The rise in UK renewable power generation

01 Nov 2017

October 2017 reaches a major milestone for weather dependent renewable electrical generation

 

October 2017 is the month that the combination of wind + solar + hydro generation produced more electricity than Nuclear for the first time. It may even be possible that wind and solar alone produced more than Nuclear, but this blog post explains why it is not possible to say this with greater certainty.

There is understandable excitement associated with the new records being set by electrical generation technologies over recent years. This is newsworthy for the mere fact that it alerts a wider audience to the low-carbon transition that is well underway.

Data capture from large installations

Several visualisation websites have grown in popularity over the years, with www.gridwatch.templar.co.uk pioneering the visualisation of the electrical generation system. The usual source of data for these websites is from National Grid, Elexon or BMReports who ultimately use metered data from National Grid. The differences can be found in areas such as the type of aggregated data and whether the data is subsequently updated with potentially more accurate values at a later time.

Larger generation plant that is connected directly to the high voltage network (the large pylons that traverse the country - the transmission network) have metered output that is shared with National Grid on an operational basis e.g. real-time or near real-time. As with any metered data, this can contain errors from time to time or even drop out with a meter fault.

Data from small installations

Some wind farms are connected at this transmission level (and metered) - but solar generation and other wind generation are connected within the lower voltage electrical distribution network (local networks), which is termed embedded or distributed generation.

Due to the sheer volume of smaller installations, it is impossible to measure all of these on an operational basis, so the generation from solar and embedded wind is estimated by National Grid using a number of different models. One of these is from Sheffield Solar (www.solar.sheffield.ac.uk/pvlive/), who provide a data feed for embedded solar generation.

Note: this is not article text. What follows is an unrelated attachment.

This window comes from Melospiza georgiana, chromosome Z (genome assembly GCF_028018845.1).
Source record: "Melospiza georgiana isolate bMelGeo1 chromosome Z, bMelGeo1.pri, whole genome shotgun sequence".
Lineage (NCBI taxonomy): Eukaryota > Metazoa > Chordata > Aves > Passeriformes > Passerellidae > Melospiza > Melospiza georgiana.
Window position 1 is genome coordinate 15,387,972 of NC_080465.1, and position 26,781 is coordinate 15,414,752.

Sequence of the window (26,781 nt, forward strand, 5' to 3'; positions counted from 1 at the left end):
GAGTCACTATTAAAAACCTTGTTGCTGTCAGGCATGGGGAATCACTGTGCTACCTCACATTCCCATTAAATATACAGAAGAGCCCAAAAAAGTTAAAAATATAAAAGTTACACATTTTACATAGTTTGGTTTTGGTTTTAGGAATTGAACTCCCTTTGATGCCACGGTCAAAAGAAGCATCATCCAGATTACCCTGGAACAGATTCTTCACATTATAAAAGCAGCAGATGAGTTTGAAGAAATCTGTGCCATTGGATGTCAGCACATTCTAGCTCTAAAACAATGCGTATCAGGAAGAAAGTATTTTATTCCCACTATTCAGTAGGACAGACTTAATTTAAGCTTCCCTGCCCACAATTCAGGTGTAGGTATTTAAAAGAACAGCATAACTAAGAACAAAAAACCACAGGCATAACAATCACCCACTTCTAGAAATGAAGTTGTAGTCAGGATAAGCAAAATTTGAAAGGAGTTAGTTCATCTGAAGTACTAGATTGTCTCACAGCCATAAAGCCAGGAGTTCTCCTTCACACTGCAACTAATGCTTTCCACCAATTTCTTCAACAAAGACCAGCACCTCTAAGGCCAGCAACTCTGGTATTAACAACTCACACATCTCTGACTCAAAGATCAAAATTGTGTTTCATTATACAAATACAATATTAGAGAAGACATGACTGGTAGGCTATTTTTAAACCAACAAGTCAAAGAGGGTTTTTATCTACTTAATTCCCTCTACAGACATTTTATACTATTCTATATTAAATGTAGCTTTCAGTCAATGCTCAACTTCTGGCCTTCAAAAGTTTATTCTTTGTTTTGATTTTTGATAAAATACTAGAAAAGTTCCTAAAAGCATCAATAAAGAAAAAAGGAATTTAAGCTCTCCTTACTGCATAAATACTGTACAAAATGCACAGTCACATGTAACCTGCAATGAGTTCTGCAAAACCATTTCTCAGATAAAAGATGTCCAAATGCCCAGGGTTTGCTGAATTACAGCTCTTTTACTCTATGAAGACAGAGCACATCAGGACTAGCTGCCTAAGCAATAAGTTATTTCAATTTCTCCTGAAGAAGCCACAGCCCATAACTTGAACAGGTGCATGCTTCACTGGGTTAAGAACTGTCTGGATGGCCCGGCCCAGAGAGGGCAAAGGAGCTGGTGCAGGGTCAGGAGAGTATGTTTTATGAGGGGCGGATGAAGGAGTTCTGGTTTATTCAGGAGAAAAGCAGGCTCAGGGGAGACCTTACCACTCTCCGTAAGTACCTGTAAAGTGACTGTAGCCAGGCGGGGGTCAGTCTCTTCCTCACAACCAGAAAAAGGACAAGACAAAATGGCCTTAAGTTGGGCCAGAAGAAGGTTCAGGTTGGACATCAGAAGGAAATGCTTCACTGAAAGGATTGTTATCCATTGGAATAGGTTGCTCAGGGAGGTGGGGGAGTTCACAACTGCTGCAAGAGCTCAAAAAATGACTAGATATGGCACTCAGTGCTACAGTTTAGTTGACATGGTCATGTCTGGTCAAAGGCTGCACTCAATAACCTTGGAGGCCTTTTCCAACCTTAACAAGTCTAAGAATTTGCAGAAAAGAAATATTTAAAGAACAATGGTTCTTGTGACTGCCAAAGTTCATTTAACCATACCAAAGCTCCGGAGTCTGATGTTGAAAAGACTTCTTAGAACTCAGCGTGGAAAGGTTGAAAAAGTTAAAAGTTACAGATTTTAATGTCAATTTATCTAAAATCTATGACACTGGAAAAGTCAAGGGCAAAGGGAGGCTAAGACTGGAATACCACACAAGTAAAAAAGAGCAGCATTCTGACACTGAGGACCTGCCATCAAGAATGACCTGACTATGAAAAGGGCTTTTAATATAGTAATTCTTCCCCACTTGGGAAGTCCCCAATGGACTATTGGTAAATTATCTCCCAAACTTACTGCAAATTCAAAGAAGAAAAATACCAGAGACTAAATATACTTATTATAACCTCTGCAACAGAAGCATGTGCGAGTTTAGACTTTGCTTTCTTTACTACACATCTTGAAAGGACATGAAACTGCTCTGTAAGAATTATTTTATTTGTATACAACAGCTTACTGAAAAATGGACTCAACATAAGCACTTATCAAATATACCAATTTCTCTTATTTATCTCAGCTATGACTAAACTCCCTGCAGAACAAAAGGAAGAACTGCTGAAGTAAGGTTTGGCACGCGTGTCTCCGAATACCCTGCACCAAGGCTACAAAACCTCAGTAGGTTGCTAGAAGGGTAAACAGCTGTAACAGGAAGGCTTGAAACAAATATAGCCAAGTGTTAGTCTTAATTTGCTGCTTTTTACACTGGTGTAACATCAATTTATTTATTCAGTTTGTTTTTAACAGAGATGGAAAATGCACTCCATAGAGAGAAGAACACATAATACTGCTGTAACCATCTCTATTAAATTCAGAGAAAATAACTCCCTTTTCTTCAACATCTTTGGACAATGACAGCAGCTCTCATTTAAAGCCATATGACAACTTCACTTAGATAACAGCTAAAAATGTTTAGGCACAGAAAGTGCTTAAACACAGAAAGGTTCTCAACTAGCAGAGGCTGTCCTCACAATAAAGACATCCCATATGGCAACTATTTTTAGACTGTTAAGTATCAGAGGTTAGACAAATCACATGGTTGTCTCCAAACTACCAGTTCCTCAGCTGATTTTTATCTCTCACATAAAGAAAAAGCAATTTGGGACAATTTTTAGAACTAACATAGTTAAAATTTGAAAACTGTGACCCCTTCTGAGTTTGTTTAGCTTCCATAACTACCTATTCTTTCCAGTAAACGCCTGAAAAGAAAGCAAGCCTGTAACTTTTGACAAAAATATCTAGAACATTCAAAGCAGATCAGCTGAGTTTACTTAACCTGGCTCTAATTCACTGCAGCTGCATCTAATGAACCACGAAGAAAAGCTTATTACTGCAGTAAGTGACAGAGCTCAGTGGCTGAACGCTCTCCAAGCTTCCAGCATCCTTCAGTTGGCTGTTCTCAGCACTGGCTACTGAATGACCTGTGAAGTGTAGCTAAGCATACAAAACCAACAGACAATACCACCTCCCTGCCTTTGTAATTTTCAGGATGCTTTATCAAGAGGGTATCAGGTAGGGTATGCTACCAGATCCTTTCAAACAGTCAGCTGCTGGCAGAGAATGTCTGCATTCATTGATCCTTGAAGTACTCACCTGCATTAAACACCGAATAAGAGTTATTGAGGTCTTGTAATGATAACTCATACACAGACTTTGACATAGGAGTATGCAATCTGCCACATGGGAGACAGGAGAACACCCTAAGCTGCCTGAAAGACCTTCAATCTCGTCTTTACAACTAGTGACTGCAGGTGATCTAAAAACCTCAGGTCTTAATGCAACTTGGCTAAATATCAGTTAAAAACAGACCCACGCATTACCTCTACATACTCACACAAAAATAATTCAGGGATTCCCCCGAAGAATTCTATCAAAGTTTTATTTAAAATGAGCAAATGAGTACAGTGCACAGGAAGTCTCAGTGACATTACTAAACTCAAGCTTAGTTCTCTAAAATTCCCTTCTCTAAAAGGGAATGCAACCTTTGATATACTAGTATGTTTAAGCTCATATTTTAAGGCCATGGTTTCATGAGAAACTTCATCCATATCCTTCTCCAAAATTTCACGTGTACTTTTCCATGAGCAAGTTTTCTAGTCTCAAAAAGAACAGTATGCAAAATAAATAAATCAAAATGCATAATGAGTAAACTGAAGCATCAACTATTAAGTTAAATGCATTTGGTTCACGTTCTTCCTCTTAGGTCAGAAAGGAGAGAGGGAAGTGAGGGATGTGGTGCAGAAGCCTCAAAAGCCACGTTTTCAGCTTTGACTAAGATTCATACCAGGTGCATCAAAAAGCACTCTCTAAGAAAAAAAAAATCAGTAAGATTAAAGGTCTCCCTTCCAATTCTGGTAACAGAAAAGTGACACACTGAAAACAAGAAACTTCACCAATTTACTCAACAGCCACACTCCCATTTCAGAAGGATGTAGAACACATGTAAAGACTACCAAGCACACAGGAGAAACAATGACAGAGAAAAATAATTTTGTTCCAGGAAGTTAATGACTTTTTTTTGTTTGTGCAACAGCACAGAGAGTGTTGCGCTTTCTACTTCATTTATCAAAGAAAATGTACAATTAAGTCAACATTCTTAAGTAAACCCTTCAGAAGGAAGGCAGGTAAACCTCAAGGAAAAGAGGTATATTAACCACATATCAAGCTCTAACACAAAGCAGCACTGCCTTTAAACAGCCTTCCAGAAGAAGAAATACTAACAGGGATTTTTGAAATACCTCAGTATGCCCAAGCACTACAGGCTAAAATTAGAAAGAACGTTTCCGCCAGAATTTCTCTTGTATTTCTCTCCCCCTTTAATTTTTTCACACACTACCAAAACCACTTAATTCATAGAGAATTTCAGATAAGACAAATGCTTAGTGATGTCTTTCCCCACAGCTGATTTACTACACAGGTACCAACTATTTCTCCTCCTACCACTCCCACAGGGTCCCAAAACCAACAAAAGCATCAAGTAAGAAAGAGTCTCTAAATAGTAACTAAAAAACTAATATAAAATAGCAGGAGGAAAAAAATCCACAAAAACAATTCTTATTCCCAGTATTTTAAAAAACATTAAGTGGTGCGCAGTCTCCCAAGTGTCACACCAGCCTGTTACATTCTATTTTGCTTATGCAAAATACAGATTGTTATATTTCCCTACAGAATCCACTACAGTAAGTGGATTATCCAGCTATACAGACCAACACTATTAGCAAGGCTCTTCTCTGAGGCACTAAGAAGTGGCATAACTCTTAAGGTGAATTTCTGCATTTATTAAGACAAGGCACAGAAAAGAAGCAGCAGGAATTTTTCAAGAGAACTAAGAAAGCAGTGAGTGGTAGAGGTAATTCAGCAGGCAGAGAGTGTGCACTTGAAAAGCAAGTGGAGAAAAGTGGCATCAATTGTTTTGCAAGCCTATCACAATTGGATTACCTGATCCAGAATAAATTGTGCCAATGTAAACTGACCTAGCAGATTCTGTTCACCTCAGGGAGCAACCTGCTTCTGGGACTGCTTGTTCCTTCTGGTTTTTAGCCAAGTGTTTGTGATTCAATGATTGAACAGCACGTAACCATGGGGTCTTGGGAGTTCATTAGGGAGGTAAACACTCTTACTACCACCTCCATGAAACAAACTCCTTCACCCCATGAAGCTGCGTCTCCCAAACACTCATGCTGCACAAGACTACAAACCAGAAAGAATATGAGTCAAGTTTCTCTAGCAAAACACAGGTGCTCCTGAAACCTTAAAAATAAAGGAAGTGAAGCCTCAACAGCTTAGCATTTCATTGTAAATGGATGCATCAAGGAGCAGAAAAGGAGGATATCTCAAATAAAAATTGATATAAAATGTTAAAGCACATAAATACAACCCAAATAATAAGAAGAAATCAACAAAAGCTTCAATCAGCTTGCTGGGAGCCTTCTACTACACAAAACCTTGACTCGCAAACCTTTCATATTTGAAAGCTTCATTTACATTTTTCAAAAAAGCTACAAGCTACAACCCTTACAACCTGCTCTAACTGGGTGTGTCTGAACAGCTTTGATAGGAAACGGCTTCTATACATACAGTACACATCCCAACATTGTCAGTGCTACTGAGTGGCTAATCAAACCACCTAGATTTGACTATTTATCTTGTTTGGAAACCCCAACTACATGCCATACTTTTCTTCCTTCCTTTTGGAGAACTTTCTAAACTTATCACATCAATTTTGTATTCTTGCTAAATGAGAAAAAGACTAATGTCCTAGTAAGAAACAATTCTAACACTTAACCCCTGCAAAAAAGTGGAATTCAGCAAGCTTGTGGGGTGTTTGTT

The certainty of assumptions

The data behind the chart in this blog, and therefore behind the statement that wind + solar + hydro was greater than nuclear output in October, is a combination of the Elexon generation by fuel type data (for transmission connected) and National Grid data (for distribution connected). Even with potential errors in the estimation of solar and embedded wind, the difference in generation between wind + solar + hydro and nuclear is of such a level (about 2.5 days of average nuclear output) - that it seems safe to state that weather dependent renewables generated more than nuclear in October.

However, knowing that wind actually produced over 5000 GWh during the month is harder to say with certainty, but stating that it smashed its previous record set in December 2015 of 4200 GWh will be accurate.

In short, although the data may be subject to errors around the margins, the trends and overall levels are likely to be accurate.

Wind + solar + hydro generates close to 6000 GWh in October

Therefore, to end this blog post as it started - the month of October 2017 is a major milestone in the transition of Great Britain to a low-carbon electrical system - a transition that is clearly well underway.

Weather dependent renewable generation has significant challenges in terms of integration and intermittency, but the thought that they are unable to produce more than a 'fraction' of electricity should be able to be laid to rest once and for all. Wind+solar+hydro have generated over 4000 GWh for each month throughout 2017, and in October they generated somewhere in the region of 6000 GWh.

2017 is on track to be a record year for renewable generation

This puts 2017 firmly on track to be another record year; weather dependent renewables may generate close to 55,000 GWh. This would be somewhere in the region of 18% of the generated output using these data sources, in comparison the same values in 2016 were 43,500 GWh or 14.5% of generated output.

If Nuclear is rightly seen as providing a substantive amount of electricity over a timeframe as long as a month, then surely the month of October 2017 proves that weather dependent renewables are able to do the same.

Grant Wilson is a Teaching and Research Fellow in the Environmental and Energy Engineering Group at the University of Sheffield. To access graphs used in this blog post, and archives from 2015, visit www.energy-charts.org/